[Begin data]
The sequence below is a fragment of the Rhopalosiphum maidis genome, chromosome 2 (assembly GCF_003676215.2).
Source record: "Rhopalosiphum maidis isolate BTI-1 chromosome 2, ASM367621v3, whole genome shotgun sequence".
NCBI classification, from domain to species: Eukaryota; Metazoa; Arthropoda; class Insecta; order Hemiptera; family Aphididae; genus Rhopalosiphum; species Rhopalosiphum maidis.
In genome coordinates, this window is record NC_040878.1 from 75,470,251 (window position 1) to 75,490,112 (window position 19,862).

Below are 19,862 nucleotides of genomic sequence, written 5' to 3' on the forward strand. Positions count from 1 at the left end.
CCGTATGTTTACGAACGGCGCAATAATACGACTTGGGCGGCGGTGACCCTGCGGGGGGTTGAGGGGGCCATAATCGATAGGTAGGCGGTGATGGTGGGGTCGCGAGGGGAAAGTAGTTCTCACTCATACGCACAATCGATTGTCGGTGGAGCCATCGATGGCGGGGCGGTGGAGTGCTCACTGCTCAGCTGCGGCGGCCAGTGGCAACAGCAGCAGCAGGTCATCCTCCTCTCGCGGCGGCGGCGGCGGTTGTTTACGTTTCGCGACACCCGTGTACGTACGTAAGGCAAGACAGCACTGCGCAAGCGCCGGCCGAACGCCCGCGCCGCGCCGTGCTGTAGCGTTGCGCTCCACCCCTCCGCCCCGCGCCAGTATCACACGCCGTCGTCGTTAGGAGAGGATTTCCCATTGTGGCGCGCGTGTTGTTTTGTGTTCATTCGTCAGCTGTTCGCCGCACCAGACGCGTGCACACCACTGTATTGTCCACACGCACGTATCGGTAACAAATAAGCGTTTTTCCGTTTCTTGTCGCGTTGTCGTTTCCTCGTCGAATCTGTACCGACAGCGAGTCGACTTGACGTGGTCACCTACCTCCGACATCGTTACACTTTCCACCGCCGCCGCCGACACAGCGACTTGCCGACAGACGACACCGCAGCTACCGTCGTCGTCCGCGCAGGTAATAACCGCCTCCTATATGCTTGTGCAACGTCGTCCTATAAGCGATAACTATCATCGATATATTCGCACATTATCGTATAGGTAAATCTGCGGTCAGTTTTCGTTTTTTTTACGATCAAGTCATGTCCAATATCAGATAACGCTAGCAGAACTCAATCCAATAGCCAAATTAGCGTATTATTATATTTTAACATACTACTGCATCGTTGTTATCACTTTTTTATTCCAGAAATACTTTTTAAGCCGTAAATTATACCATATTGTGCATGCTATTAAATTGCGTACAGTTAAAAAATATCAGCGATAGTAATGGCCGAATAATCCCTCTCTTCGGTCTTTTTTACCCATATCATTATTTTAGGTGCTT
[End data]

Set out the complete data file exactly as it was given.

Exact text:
The sequence below is a fragment of the Rhopalosiphum maidis genome, chromosome 2 (assembly GCF_003676215.2).
Source record: "Rhopalosiphum maidis isolate BTI-1 chromosome 2, ASM367621v3, whole genome shotgun sequence".
NCBI classification, from domain to species: Eukaryota; Metazoa; Arthropoda; class Insecta; order Hemiptera; family Aphididae; genus Rhopalosiphum; species Rhopalosiphum maidis.
In genome coordinates, this window is record NC_040878.1 from 75,470,251 (window position 1) to 75,490,112 (window position 19,862).

Below are 19,862 nucleotides of genomic sequence, written 5' to 3' on the forward strand. Positions count from 1 at the left end.
CCGTATGTTTACGAACGGCGCAATAATACGACTTGGGCGGCGGTGACCCTGCGGGGGGTTGAGGGGGCCATAATCGATAGGTAGGCGGTGATGGTGGGGTCGCGAGGGGAAAGTAGTTCTCACTCATACGCACAATCGATTGTCGGTGGAGCCATCGATGGCGGGGCGGTGGAGTGCTCACTGCTCAGCTGCGGCGGCCAGTGGCAACAGCAGCAGCAGGTCATCCTCCTCTCGCGGCGGCGGCGGCGGTTGTTTACGTTTCGCGACACCCGTGTACGTACGTAAGGCAAGACAGCACTGCGCAAGCGCCGGCCGAACGCCCGCGCCGCGCCGTGCTGTAGCGTTGCGCTCCACCCCTCCGCCCCGCGCCAGTATCACACGCCGTCGTCGTTAGGAGAGGATTTCCCATTGTGGCGCGCGTGTTGTTTTGTGTTCATTCGTCAGCTGTTCGCCGCACCAGACGCGTGCACACCACTGTATTGTCCACACGCACGTATCGGTAACAAATAAGCGTTTTTCCGTTTCTTGTCGCGTTGTCGTTTCCTCGTCGAATCTGTACCGACAGCGAGTCGACTTGACGTGGTCACCTACCTCCGACATCGTTACACTTTCCACCGCCGCCGCCGACACAGCGACTTGCCGACAGACGACACCGCAGCTACCGTCGTCGTCCGCGCAGGTAATAACCGCCTCCTATATGCTTGTGCAACGTCGTCCTATAAGCGATAACTATCATCGATATATTCGCACATTATCGTATAGGTAAATCTGCGGTCAGTTTTCGTTTTTTTTACGATCAAGTCATGTCCAATATCAGATAACGCTAGCAGAACTCAATCCAATAGCCAAATTAGCGTATTATTATATTTTAACATACTACTGCATCGTTGTTATCACTTTTTTATTCCAGAAATACTTTTTAAGCCGTAAATTATACCATATTGTGCATGCTATTAAATTGCGTACAGTTAAAAAATATCAGCGATAGTAATGGCCGAATAATCCCTCTCTTCGGTCTTTTTTACCCATATCATTATTTTAGGTGCTT